Despite Bonhoeffer’s religious views that Chrisitians were superior to the Jewish, he did not believe in the state persecution of the Jews. He believed that the “Jewish Question” should be solved by the conversion of Jews to Christianity. However, when the deportations and mass executions became known to Bonhoeffer he started to see the “godless face” of the Nazi Empire and denounce the Nazi practices.
Bonhoeffer actively opposed National Socialism until 1940 when he was recruited into the underground resistance movement to topple Hitler. Several men who were members of the Abwehr, the German Military Intelligence, led this conspiracy. Bonhoeffer held two main responsibilities for the resistance movement. He was a courier and also a diplomat to the foreign governments. For years Bonhoeffer embezzled money to help Jewish immigrants, as well as to support the Confessing Church. He was arrested in 1943 when the Gestapo found a large sum of money that he was using to fund a Jewish rescue mission. However, the conspiracy to assassinate Hitler was not revealed to the Nazis until 1945 when all the members of the underground movement had been arrested. On April 9, 1945 Hans Bonhoeffer was arrested for his involvement in the Anti-Nazi resistance movement.
Claus von Stauffenberg
Claus Von Stauffenberg was born in Germany in 1907. As a young student, Claus attended the War Academy in Berlin and joined the General Staff of the German army in 1938. Stauffenberg served combat positions in all of Hitler’s major campaigns across Europe including Sudetenland, France, Poland, and Operation Barbarosa. It was during Barbarosa that Stauffenberg became disgusted at the actions of the Secret police, the treatment of prisoners of war, and the mass executions of the Jewish people.
From 1940-1944, Stauffenberg served in the Army High Command/General Staff Headquarters. In 1942 it became clear to Stauffenberg that he must try to overthrow Hitler. He spent the next year trying to convince senior officials of Hitler’s malnature. In 1943 he joined the civilian led conspiracy to assassinate Hitler called the July Plot.
The July Plot was a plan to assassinate Adolf Hitler, Herrman Goering, and Heinrich Himmler. After the planned assassination, Ludwig Beck, Erwin von Witzleben, and Friedrich Fromm would take control of the German army and seize government buildings, telephone and signal centers, and radio stations. Stauffenberg was set to become the State Secretary of the War Ministry in this new government.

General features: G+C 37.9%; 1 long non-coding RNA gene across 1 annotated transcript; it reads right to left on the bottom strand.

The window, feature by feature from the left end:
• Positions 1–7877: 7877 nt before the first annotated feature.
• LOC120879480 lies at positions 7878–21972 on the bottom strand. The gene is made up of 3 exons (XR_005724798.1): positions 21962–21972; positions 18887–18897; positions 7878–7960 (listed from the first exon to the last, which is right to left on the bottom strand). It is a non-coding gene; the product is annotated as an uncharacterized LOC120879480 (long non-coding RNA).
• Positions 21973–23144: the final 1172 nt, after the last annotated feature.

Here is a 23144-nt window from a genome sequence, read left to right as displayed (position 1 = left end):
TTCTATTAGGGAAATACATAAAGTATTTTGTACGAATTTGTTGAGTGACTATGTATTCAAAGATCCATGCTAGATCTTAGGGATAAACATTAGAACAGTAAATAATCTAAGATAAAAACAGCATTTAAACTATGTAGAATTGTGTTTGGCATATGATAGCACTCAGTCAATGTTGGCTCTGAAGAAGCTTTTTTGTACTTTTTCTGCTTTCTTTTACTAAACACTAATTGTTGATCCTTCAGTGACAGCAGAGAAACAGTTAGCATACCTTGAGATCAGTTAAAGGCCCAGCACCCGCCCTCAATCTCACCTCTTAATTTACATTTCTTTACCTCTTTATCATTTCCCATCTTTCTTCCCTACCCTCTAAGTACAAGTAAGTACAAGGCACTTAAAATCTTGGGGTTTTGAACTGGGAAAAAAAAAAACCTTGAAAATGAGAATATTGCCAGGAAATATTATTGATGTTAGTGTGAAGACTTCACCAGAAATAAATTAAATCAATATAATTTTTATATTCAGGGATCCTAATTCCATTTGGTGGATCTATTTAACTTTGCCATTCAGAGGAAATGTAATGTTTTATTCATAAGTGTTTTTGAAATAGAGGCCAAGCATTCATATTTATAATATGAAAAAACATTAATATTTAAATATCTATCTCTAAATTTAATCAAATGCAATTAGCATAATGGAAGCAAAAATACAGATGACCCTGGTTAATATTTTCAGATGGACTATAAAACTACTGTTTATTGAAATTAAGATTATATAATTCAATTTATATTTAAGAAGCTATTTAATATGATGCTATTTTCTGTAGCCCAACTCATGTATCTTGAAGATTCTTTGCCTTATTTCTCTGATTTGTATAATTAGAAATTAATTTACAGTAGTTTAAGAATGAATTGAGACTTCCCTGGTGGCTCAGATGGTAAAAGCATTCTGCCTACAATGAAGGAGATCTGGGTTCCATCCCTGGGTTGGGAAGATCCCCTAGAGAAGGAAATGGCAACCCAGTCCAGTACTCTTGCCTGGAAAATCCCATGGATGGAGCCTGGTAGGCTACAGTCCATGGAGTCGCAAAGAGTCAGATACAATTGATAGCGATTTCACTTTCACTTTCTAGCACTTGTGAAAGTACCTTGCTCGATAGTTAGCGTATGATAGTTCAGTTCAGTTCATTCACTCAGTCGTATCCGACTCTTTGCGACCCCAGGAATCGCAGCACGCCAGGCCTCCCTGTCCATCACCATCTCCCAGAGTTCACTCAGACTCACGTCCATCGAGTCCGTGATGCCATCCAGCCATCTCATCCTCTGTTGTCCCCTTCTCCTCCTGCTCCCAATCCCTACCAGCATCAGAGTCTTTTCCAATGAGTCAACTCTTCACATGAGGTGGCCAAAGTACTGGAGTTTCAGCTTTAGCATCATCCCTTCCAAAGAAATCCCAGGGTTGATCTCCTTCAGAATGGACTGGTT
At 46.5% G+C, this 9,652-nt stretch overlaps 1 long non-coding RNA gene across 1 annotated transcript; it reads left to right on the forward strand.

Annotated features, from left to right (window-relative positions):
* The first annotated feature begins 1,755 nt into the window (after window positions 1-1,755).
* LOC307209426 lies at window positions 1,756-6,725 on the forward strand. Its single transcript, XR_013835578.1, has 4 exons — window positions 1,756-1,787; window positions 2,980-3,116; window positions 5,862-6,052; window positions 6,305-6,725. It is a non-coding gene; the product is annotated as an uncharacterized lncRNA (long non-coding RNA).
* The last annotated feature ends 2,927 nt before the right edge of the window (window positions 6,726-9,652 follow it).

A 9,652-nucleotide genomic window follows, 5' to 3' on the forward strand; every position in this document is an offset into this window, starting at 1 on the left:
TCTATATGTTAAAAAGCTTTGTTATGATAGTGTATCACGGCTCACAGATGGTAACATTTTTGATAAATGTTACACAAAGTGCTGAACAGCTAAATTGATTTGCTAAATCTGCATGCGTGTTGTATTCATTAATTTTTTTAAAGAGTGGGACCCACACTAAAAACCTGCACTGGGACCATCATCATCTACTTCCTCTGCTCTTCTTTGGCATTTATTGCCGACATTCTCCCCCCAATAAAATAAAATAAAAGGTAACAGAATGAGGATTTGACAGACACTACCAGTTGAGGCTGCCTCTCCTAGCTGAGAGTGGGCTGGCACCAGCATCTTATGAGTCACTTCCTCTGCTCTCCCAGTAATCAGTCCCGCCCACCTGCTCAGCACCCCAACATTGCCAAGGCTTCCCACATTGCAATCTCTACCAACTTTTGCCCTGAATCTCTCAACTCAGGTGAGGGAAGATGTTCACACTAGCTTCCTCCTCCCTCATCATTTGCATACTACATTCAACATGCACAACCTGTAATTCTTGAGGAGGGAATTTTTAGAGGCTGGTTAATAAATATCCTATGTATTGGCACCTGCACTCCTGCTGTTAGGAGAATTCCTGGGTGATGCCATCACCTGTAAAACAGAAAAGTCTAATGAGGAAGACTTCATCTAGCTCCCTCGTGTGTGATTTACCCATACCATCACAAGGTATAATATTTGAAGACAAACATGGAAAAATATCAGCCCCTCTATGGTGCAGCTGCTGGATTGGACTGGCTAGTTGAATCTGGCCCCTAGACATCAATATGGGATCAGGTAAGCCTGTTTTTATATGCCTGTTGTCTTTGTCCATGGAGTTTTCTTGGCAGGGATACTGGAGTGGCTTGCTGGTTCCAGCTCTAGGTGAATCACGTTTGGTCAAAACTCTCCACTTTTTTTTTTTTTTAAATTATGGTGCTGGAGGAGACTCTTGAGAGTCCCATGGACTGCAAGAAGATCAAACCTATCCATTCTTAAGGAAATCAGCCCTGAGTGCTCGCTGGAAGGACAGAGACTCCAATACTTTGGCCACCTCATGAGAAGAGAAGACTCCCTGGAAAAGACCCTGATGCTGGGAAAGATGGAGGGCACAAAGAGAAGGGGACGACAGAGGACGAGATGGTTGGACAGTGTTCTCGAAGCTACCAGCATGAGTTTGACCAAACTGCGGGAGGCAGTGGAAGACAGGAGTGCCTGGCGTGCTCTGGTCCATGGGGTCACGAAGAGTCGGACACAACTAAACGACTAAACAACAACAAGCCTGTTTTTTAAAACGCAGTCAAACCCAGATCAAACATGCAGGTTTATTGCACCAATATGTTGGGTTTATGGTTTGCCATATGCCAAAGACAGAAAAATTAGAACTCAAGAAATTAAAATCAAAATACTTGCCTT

On July 11, 1944, Stauffenberg brought a bomb in a briefcase to a briefing session in which he believed Adolf Hitler, Herrman Goering, and Heinrich Himmler would all be attending. Herman Goering and Heinrich Himmler were not present at the briefing so Stauffenberg was ordered by senior conspirators to abort the attempt. However, Stauffenberg and his close friend Colonel von Mertz agreed in secret to still attempt the assassination against Hitler. However, when Stauffenberg returned to the briefing it had already been dismissed and Hitler was gone.
On July 20, 1944 Stauffenberg carried another briefcase bomb into a briefing in which all three men were attending. When Stauffenberg stepped out to make a phone call, the bomb exploded. The bomb killed four men but not any of the aimed targets. The planned coup unraveled because Hitler survived the attack, co-conspirator General Friedrich Olbricht did not set the coup in action within the first two hours after the attempt, and the other conspirators failed to seize any government buildings.
In order to protect himself, Friedrich Fromm organized the assassination of Stauffenberg and three co-conspirators. On July 21, 1944, Claus von Stauffenberg was assassinated shouting “Long live free Germany!”